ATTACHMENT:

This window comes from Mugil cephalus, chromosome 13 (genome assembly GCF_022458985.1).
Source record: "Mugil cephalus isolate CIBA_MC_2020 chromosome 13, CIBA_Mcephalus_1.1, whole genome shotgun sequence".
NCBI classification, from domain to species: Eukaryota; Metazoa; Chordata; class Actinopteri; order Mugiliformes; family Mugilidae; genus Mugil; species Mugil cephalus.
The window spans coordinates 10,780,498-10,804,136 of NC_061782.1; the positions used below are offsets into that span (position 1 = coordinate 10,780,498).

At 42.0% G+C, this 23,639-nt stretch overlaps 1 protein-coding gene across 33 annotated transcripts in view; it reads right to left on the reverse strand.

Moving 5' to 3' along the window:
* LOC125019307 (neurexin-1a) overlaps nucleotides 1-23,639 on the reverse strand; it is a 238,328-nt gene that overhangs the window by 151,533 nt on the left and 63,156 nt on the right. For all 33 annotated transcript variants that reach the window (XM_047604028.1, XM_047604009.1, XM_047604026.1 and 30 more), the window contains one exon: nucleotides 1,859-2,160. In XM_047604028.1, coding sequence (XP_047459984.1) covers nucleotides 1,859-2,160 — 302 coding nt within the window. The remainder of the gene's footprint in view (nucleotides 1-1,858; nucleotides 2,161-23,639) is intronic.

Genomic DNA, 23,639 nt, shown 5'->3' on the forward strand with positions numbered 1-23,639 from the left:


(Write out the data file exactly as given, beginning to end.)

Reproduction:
This window comes from Mugil cephalus, chromosome 13 (genome assembly GCF_022458985.1).
Source record: "Mugil cephalus isolate CIBA_MC_2020 chromosome 13, CIBA_Mcephalus_1.1, whole genome shotgun sequence".
NCBI classification, from domain to species: Eukaryota; Metazoa; Chordata; class Actinopteri; order Mugiliformes; family Mugilidae; genus Mugil; species Mugil cephalus.
The window spans coordinates 10,780,498-10,804,136 of NC_061782.1; the positions used below are offsets into that span (position 1 = coordinate 10,780,498).

At 42.0% G+C, this 23,639-nt stretch overlaps 1 protein-coding gene across 33 annotated transcripts in view; it reads right to left on the reverse strand.

Moving 5' to 3' along the window:
* LOC125019307 (neurexin-1a) overlaps nucleotides 1-23,639 on the reverse strand; it is a 238,328-nt gene that overhangs the window by 151,533 nt on the left and 63,156 nt on the right. For all 33 annotated transcript variants that reach the window (XM_047604028.1, XM_047604009.1, XM_047604026.1 and 30 more), the window contains one exon: nucleotides 1,859-2,160. In XM_047604028.1, coding sequence (XP_047459984.1) covers nucleotides 1,859-2,160 — 302 coding nt within the window. The remainder of the gene's footprint in view (nucleotides 1-1,858; nucleotides 2,161-23,639) is intronic.

Genomic DNA, 23,639 nt, shown 5'->3' on the forward strand with positions numbered 1-23,639 from the left: